Netherlands
Local time: 20:54
Member (2006)
English to Afrikaans
+ ...
This article merely promotes translating children's books from Western languages Nov 28, 2016

The article's title is a little off, though. The purpose of the article is to promote the idea that children's books written in Western languages should be translated, for only then can children who speak other languages truly benefit.

 

LilianNekipelov  Identity Verified
United States
Local time: 14:54
Russian to English
+ ...
Not stopping the children Nov 28, 2016

Stopping some parents, perhaps, or at least making them realize what impact bilingualism or multilingualism may have on child development, especially if the languages are artificially imposed. Not everyone lives in New York or London where multiple languages are spoken. Many parents are just trying to teach the children some language they find useful for one reason or another

I am not sure if multilingual people have better writing skills--some may, others may not. Were all the most prolific writers multilingual--I doubt it. As to spelling and bilingualism, well spelling has not that much to do with early childhood language acquisition. These are all myths, basically.

As to translation, meaning that done for yourself--there may be something mysterious about it. The other day I listened to some lecture about American writers conducted in Russian, a very interesting lecture transmitted via TV. Later on, I caught myself thinking about it but I thought exclusively in English, even the quotes quoted in Russian were strangely enough in English, in my thoughts--perhaps the way I remembered them or they got translated somehow, automatically, sort of.

Do all children pick up words from other languages, other then their main languages, or just those with some extra interest in languages, like not all the children would dance whenever they hear music or try singing. Is it the words from any language heard that they try to imitate, or just those they naturally like. Just something to think about.

In the old times, even still like thirty, forty years ago. If you wanted to read a book or books written by a particular author, you learned the language. A wonderful motivation to learn languages. No need to translate everything. Some things may be non-translatable.

[Edited at 2016-11-28 12:39 GMT]


 

Gabriele Demuth  Identity Verified
United Kingdom
Local time: 19:54
Member (2014)
English to German
Bilingualism vs translated children's fiction? Nov 28, 2016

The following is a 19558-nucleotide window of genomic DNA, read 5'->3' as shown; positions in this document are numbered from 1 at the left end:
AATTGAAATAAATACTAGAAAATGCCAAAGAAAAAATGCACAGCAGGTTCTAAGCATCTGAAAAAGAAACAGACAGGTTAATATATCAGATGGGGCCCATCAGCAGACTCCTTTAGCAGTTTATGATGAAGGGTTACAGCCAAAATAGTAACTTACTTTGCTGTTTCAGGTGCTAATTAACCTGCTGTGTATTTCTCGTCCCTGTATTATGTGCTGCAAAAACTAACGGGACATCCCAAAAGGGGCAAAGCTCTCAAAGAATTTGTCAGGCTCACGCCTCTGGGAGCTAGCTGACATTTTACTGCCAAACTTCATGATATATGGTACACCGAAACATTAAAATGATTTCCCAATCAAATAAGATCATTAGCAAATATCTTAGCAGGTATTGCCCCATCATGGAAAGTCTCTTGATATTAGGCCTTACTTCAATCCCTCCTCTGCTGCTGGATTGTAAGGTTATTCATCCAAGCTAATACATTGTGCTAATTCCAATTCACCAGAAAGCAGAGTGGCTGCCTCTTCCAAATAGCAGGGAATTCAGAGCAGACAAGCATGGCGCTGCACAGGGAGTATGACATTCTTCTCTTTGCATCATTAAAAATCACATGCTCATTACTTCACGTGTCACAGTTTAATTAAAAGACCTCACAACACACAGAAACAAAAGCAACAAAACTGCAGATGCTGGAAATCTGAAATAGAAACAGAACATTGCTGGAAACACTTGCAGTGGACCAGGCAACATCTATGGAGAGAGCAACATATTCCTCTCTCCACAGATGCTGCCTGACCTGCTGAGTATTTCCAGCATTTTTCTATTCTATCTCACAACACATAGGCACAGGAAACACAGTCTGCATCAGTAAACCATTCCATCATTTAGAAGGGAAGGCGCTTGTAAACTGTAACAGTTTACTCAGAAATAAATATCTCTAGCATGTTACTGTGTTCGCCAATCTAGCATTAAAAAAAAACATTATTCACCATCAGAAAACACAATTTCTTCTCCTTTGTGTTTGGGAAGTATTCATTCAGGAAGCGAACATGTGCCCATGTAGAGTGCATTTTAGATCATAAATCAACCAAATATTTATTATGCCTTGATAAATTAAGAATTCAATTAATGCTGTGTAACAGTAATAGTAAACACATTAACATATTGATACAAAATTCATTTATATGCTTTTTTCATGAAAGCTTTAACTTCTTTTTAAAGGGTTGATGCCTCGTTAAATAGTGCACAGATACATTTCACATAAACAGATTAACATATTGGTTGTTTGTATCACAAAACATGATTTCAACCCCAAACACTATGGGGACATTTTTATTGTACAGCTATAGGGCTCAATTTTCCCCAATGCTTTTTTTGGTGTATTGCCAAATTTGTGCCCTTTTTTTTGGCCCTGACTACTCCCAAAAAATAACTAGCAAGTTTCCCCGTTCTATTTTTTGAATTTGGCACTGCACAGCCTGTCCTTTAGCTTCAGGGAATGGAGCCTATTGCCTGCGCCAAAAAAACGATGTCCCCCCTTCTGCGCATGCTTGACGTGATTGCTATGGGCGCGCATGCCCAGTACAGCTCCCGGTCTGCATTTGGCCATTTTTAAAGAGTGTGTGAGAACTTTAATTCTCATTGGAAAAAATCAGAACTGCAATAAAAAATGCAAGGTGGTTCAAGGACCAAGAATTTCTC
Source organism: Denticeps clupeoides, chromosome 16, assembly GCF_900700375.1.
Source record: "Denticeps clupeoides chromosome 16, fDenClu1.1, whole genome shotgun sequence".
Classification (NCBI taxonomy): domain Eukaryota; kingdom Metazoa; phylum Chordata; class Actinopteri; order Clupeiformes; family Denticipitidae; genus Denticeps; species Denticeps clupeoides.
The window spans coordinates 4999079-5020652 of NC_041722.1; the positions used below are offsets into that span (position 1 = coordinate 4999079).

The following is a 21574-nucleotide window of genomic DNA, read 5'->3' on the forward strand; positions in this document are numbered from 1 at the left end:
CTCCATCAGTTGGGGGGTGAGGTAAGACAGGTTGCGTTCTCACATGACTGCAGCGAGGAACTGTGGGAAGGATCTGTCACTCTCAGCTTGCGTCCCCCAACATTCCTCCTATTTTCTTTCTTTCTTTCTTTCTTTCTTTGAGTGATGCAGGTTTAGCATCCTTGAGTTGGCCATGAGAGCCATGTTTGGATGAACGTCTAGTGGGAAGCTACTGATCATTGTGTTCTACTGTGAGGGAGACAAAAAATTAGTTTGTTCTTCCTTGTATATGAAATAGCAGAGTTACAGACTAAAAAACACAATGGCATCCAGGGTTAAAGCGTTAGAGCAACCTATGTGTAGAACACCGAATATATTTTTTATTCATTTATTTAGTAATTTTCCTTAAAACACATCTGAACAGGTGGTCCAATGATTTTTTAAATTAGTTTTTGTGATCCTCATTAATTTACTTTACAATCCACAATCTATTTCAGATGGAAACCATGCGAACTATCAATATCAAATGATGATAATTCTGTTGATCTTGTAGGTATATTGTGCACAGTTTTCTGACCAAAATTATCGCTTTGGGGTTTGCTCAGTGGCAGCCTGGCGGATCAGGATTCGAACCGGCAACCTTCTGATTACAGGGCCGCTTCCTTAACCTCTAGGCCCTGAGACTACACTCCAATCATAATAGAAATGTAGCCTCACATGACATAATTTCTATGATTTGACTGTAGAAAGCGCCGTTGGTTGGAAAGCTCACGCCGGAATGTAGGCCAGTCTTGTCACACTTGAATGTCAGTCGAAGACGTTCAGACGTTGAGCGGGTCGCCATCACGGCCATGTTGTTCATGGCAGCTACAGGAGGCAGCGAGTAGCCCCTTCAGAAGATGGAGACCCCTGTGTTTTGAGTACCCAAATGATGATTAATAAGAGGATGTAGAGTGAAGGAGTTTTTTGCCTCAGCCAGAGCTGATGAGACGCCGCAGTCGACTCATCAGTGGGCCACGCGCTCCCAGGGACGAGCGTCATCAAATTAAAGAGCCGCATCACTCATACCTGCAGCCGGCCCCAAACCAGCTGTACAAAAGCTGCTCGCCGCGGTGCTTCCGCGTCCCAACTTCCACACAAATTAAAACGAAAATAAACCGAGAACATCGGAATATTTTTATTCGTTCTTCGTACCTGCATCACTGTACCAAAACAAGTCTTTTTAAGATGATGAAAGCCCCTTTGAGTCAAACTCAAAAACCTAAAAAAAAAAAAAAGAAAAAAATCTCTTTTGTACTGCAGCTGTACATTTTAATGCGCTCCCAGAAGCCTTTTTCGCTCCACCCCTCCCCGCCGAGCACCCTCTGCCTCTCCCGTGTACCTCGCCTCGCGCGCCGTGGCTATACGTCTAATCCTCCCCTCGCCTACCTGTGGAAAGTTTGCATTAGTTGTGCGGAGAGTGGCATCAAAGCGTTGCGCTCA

I am not sure what bilingualism has to do with the translation of children's fiction?

I do try to read works from German authors to my children, however, a good number of books are translated, so what?

There is no mention of negative effects of bilingualism in the article, and according to what I have read over the years, all recent research rejects any negative effects, of which parents in cultures with a monolingual tradition have been warned of in the past.

I was not aware that children are born monolingual - mine were born without a language, I thought...icon_smile.gif


 

LilianNekipelov  Identity Verified
United States
Local time: 14:54
Russian to English
+ ...
That certain things are not explicitely expressed Nov 28, 2016

in a particular article does not mean that they cannot be discussed in a forum, or in a thread related to early childhood language acquisition.

Whether children are born without language--well perhaps without a particular language. They are born with language capabilities, or perhaps more.

[Edited at 2016-11-28 12:47 GMT]


 

Hege Jakobsen Lepri  Identity Verified
Local time: 14:54
Member (2002)
English to Norwegian
+ ...
It is not as simple as that. Feb 23, 2017

LilianNekipelov wrote:

but there are also dangers of early childhood bilingualism.

[Edited at 2016-11-28 12:03 GMT]
I am reasonably well read-up on the subject, having done a 2-year master thesis that partly covered bilingual children in schools (as well as bringing up two trilingual daughters who are now adults). And the only studies pointing to the disadvantages of early multi-language exposure are very old as far as I know.